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Friday, September 27, 2013

Krokodil Cases Reported in Arizona

Krokodil Zoo Rostock
Health officials have reason to be concerned about the arrival of a drug that can eat flesh right down to the bone; until now the drug was thought to only be present overseas. The drug, known as “Krokodil” (desomorphine), has surfaced in Arizona with two reported cases of use. Krokodil is a heroin-like drug that is made with caustic chemicals and codeine; the drug is less expensive and extremely dangerous, according to USA Today.

Russia has been battling with Krokodil use for about ten years, due to the fact that codeine can be purchased over-the-counter throughout the country. Krokodil has a similar high to heroin, but, is shorter acting and costs about three times less than heroin.

Krokodil gets it name because when the drug is injected it destroys tissue, turning the skin scaly and green, giving it a crocodile-like appearance. This phenomena occurs because makers of the drug mix codeine-based headache pills with gasoline, paint thinner, alcohol or iodine in order to synthesize the codeine into desomorphine. The impurities can cause blood poisoning, festering sores and abscesses.

“As far as I know, these are the first cases in the United States that are reported,” said Frank LoVecchio, the Co-Medical Director at the Banner Good Samaritan Poison & Drug Information Center. “So we’re extremely frightened.”

If the use of Krokodil spreads throughout the country it will surely give methamphetamine a run for its money when it comes to the “worlds most dangerous drug.”

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Friday, September 20, 2013

Drugs, Alcohol, and Nuclear Power Catastrophes

English: Internationally recognized symbol. De...
As hundreds of tons of nuclear radioactive contaminated water spills into the Pacific Ocean in the wake of the Fukushima Daiichi disaster, there are many calling for a stoppage on nuclear power projects throughout the world and it’s not without merit; after the planet has seen what lack of oversight and control government agencies have regarding such projects. There is no question, the Fukushima accident was as they call it, “an act of God” incident, one where Mother Nature played her part in the facilities demise. However, how we decide what is a safe location for nuclear projects and how human beings respond to such calamities is of great question.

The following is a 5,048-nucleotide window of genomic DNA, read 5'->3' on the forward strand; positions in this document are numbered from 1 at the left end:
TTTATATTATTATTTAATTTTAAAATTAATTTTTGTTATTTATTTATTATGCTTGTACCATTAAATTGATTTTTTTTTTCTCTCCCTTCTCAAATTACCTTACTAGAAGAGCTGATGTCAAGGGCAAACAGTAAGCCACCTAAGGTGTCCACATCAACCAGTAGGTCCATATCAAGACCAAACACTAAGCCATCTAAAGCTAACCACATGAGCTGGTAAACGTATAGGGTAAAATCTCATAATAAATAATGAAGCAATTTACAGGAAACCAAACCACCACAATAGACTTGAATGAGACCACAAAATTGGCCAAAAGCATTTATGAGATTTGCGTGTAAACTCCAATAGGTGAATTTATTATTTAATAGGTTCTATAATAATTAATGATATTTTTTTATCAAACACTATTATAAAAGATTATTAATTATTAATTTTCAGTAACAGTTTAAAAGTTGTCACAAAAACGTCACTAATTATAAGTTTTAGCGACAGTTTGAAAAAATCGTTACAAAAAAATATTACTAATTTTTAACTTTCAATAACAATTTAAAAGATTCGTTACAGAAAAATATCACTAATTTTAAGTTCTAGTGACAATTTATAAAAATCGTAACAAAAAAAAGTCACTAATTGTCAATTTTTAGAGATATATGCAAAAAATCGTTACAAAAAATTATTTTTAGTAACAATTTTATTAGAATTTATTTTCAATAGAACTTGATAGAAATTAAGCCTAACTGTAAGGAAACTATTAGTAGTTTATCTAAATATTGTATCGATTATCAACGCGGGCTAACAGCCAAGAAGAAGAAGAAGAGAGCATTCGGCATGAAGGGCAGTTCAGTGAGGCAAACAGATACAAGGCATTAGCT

One would think that after Fukushima, people involved in the nuclear power industry would double their efforts to ensure that accidents be avoided at all costs. Such as only having facilities in areas where nature cannot wreak havoc and making sure that employees of such programs be vetted more than ever. Unfortunately, the latter is far from being accomplished, questions of competence and employee substance abuse appear to be rampant, according to a new report.

Employee violations regarding drugs and alcohol are on the rise at U.S. nuclear plants finds the non-profit group Fairewinds Energy Education. Incidents have increased from about one a month to almost one a week over the last five years.

Drug and alcohol violations occurred mostly in southeastern states; such as, drinking alcohol in a protected area and testing positive for marijuana and cocaine. 


Fitness For Duty, is a program that nuclear reactor owners are required to implement, in order to be sure that all personnel who have access to their power plants are drug and alcohol free and have no psychological issues. Shockingly, Fitness For Duty violations in the United States have more than doubled in the past five years. The report found that alcohol related events, have nearly quadrupled.

“The data unequivocally demonstrates that workforce personnel and licensed reactor operators are under the influence of alcohol and illegal drugs while on-duty, despite the knowledge that such actions when caught can end careers, and that programs are in place that have been designed to identify those who are under the influence, indicating serious addictive issues not occasional social consumption of alcohol and drugs,” the report states.